A more nascent example of the supply chain path from the Multiplier portfolio is Project Equity. The organization encourages retiring business owners to transition their companies to employee ownership and guides them through the process, with the goal of increasing job availability, quality, wages and stability for low- to middle-income workers. Project Equity proved its program’s potential and now is building a network of partners with connections to local small businesses, such as CDFIs, as a way to distribute its approach across the country.

Building a field to create critical mass

When social entrepreneurs truly are entering on the ground floor—there is no community of practitioners around a problem, or even awareness that there is a problem—field building has to be part of any strategy to scale impact. System change won’t happen without the support of a critical mass of organizations and individuals working together as a field: policymakers, researchers, community groups, service-delivery enterprises, advocacy groups and funders.

Field-building strategies follow one of three tracks: creating a new field based on thought leadership and research, as the Rockefeller Foundation did in 2007 and 2008 when it coined the term impact investing and incubated the Global Impact Investing Network; raising awareness to generate support and funding to grow the field; or improving the performance or knowledge of initial stakeholders in the field.

Ocean Sewage Alliance is pursuing the second track. The project leaders see a big problem that no one wants to talk about: poop in the ocean. They believe that by creating awareness among disparate stakeholders—municipal sanitation agencies, industry, NGOs and ocean researchers—and bringing them together, they can “protect oceans by re-potty training the world.” They’ve started by creating a practitioner’s guide that builds the case for action, explains the need for cross-sector collaboration, discusses the policy component, explores emerging technologies and solutions, identifies future needs and provides a crash course on sanitation.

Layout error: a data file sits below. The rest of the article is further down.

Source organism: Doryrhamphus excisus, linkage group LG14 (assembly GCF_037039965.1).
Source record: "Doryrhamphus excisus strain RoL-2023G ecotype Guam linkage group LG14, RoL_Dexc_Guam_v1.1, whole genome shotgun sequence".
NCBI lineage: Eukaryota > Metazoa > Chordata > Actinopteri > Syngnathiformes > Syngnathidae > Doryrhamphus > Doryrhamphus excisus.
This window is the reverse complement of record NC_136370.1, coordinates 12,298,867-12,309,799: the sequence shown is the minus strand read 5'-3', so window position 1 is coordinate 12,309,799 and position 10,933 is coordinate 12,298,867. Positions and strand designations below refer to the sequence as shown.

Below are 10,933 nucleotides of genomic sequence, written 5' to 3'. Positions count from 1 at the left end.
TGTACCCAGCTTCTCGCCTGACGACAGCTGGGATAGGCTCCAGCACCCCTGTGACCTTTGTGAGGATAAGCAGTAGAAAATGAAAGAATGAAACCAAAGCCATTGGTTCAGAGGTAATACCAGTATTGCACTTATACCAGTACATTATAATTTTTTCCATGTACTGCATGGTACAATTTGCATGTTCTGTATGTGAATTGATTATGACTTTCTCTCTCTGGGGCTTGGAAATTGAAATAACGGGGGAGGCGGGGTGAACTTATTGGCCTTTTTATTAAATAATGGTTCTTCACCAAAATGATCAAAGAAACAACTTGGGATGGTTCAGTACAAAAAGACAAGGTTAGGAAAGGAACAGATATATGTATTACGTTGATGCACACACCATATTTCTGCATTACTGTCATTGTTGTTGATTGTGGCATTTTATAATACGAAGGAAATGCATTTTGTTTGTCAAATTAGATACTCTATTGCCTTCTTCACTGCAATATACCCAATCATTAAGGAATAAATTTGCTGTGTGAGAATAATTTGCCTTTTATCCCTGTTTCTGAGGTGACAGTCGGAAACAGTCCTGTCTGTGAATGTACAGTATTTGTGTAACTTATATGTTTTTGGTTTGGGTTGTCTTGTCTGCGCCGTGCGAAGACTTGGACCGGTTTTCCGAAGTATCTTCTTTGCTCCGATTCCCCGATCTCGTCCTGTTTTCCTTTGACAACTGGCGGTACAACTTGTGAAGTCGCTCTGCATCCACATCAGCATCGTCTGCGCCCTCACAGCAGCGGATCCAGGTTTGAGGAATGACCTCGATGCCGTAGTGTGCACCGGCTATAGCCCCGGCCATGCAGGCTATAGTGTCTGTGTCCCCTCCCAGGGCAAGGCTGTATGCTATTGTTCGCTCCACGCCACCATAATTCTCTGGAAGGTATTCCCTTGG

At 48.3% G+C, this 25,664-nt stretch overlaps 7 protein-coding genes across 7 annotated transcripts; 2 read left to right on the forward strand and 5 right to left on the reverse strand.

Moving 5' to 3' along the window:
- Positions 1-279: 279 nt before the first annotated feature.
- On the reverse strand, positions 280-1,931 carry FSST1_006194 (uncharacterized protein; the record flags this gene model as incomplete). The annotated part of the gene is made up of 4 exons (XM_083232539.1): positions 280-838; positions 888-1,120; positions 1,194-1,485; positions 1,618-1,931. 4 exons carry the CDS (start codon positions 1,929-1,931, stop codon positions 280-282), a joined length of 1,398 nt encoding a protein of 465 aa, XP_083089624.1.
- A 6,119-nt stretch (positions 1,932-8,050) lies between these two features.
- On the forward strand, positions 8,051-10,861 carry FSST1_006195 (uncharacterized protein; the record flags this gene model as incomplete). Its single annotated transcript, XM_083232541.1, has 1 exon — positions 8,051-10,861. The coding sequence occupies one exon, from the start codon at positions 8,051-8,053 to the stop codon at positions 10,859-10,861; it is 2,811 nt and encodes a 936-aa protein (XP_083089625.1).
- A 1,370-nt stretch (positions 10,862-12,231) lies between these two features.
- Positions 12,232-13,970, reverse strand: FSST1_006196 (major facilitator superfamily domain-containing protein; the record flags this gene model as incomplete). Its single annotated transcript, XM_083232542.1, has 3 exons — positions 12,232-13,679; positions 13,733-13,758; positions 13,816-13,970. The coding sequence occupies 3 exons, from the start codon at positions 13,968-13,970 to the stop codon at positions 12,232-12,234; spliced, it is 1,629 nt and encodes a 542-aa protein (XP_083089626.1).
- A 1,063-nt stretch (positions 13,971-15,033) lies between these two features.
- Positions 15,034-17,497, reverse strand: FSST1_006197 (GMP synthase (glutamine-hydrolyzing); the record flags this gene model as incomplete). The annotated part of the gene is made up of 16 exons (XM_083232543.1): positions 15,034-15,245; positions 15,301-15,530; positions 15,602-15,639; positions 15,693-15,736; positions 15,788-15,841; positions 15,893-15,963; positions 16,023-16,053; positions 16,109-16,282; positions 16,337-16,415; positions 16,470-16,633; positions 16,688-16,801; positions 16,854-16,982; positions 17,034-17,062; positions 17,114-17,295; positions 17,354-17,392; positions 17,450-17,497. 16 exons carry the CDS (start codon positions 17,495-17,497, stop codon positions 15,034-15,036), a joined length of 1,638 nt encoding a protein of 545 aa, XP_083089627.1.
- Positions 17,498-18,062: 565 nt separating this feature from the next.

Canopy Collective illustrates the third, capacity-building approach. The project works to build the field of reparative action for Black Americans by connecting U.S. leaders with global leaders who have already realized reparations and repair in their communities. The idea is to expose Americans to models that have worked elsewhere and encourage collaboration, learning and experimentation in the field, with the ultimate aim of depoliticizing and normalizing reparative action.

Focus is important because impact is crucial

Each of these models has its appeal, and social entrepreneurs sometimes try to implement them all at once. This is almost always a bad idea.

To succeed with any model, leaders need to think about product development cycles: prototype, develop, launch, refine. That’s a lot to take on for multiple scaling strategies, and those who try typically find that they aren’t able to put enough energy or resources into any of the strategies to make them work.

Using different impact scaling strategies successively, on the other hand, is often necessary. If we map strategies to the hierarchy of change—first knowledge, then attitude change, skills development, behavior change and, finally, condition change—it’s clear that different stages may call for different scaling models.

It’s important to get this right because the timing is critical. The massive social and environmental problems we face have compounding implications, and the social sector is the only one that is one hundred percent dedicated to solving them. The world needs social enterprises to achieve impact at scale.

Ben Jones is director of strategic partnerships at Multiplier, a nonprofit accelerator supporting over 50 projects working on climate resilience, sustainable food systems, social and environmental equity, and other urgent needs.

Pin It on Pinterest

Share This